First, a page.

Can organisations create an effective coaching culture? Well maybe, but it’s a long hard road.
Coaching environments are a kind of corporate Shangri La – in theory, a place where supportive relationships grow and flourish, and where everyone is focused on improving personal and organisational performance.
Few have found this utopia, although many claim to be en route: for example, some 99% of respondents to the Training and Development 2005 survey by the Chartered Institute of Personnel and Development (CIPD) believe coaching can deliver tangible benefits to both individuals and organisations.
Yet the road to a coaching environment can be a long and winding one, says Bob Garvey, leader of the mentoring and coaching research unit at Sheffield Hallam University.
“If organisations are thinking about setting up coaching it is a good idea to set out its purpose, who it is for and what it is supposed to do. They need to be aware of the kind of things that will assist coaching, such as whether managers have bought into it.”
The route to a coaching environment is similar to the coaching process, says training and development adviser to the CIPD, Jessica Jarvis. Just as one-to-one coaching is about asking the right questions and holding up a mirror to an individual, so setting up a coaching environment on a bigger scale is about enquiry and reflection.
Jarvis says HR and training professionals have to start by understanding why they want to implement coaching.
“You have to know what you want coaching to mean in your organisation. What it means in your context,” she says.
A need to ask questions has certainly been the experience so far of the North Central London Strategic Health Authority, according to its head of leadership development, Isabelle Iny.
Iny recently met 20 directors from the area’s NHS trusts to discuss how they might develop a coaching culture across the region. She found that a lot of work was needed to interpret what coaching means to the 20 bodies represented.
“The initial workshop showed that for some people [a coaching culture] meant increasing the coaching skills of managers to coach their staff, while for others it meant developing coaching relationships external to their particular organisation or department,” she says.
So instead of providing the answers, this initial meeting showed key areas to be explored. Iny is continuing her research by looking at a way to develop coaching skills in the workplace; she will work with counterparts in another strategic health authority to look at mentoring across London and will also develop a common understanding and approach to what coaching by external coaches will mean. “These are the building blocks,” she adds.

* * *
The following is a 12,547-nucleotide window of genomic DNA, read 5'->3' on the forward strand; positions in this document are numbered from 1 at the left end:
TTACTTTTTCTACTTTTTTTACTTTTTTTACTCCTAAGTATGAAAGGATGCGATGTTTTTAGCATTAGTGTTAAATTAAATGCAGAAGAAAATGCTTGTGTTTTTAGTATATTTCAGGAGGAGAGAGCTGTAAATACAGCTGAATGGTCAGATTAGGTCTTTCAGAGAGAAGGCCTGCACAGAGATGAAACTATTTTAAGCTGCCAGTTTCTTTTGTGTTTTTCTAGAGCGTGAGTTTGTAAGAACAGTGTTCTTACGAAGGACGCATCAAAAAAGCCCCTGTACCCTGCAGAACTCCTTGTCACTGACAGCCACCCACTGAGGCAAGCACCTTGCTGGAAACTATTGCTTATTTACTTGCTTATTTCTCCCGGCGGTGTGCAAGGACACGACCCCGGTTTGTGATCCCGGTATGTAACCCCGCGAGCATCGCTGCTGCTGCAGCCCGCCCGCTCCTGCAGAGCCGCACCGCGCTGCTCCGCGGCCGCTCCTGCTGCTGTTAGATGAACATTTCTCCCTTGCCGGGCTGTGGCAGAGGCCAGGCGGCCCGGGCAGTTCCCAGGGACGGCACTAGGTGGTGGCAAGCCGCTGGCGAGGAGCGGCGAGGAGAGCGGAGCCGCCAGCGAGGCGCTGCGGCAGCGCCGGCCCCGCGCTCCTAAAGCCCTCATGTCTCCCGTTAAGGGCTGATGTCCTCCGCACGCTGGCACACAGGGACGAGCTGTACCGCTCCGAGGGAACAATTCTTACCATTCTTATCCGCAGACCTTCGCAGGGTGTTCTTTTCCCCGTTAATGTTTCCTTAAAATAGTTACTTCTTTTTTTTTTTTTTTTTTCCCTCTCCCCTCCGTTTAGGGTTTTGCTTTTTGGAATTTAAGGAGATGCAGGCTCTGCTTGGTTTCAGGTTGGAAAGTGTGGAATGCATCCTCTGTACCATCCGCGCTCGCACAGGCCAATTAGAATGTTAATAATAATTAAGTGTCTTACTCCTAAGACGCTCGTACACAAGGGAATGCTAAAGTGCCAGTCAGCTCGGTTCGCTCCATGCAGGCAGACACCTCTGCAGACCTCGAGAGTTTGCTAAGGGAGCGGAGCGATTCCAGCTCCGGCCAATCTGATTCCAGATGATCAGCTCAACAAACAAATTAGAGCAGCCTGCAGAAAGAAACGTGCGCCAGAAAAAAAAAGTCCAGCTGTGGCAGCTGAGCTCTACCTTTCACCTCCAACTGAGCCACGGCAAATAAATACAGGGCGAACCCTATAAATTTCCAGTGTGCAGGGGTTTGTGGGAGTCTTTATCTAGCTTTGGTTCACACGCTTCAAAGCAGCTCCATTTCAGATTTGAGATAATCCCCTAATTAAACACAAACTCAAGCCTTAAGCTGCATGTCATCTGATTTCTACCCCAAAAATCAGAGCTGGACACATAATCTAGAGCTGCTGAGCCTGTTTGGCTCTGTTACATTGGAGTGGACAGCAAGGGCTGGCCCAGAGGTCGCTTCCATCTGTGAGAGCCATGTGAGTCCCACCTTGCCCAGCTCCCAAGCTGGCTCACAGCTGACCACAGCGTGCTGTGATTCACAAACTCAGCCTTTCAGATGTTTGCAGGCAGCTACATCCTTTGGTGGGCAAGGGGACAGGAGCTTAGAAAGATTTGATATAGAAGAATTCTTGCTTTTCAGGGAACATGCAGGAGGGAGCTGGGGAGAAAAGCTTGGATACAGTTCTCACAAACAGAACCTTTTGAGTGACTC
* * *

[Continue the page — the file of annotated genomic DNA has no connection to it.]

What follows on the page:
All this has shown Iny how many questions need to be asked, how much time it will take and how the process needs to grow. “We are coming from an organic, not a process-driven approach,” she says.
Garvey agrees and says coaching models cannot be forced on to organisations.
“Start where the energy and enthusiasm is: these people will think this is a good idea rather than thinking of it as a blanket initiative. Think of it as something that is organic – don’t impose it on those who aren’t ready for it.
“It is also important to understand opposition – find the resistance and barriers to coaching,” he says.
Garvey says a true coaching environment is based on a fresh set of behaviours. “What is important is the principle of volunteerism. Get rid of the idea of people thinking they are going to have coaching done to them.”
One isolated coaching activity will not make a difference, he says.
Among the accepted definitions of a coaching climate is that given by consultant and co-founder of the European Mentoring and Coaching Council, professor David Clutterbuck.
He says: “You will know that you have a coaching climate when coaching is seen as a responsibility of managers and their direct reports, and it is seen primarily as an opportunity rather than as a remedial intervention.”
So could success be measured by the organisation’s reaction?
Jarvis says anyone wanting to establish a coaching environment decides on their success measurement early on. “You have to know what you are expecting back.”
Gladeana McMahon, spokeswoman for the Association for Coaching, agrees: “You have to decide what it is you want to measure. You must know what is the destination you want to get to – is it talent retention or a decrease in absenteeism?”
But once the coaching environment is living and breathing, keep feeding it the oxygen of publicity – celebrate your wins. “Make sure coaching is embedded,” says McMahon. “You must ensure the org-anisation understands what coaching means there and keep people up to date with successes.”
by Stephanie Sparrow
Network with a reader: Isabelle Iny would like to hear from other organisations trying to implement coaching. You can e-mail: firstname.lastname@example.org
How to create a coaching climate
- Give managers the basic skills of coaching.
- Equip all employees with the skills to be coached effectively.
- Provide an advanced coaching skills programme for senior managers and HR staff.
- Provide opportunities to review good coaching practice.
Clutterbuck says you know you have a coaching climate when
- Personal growth, team development and organisational learning are integrated and the links between them clearly understood.
- People welcome feedback and actively seek it.
- Coaching is seen as a responsibility of managers and their direct reports.
- There is good understanding at all levels about what effective developers and developees do.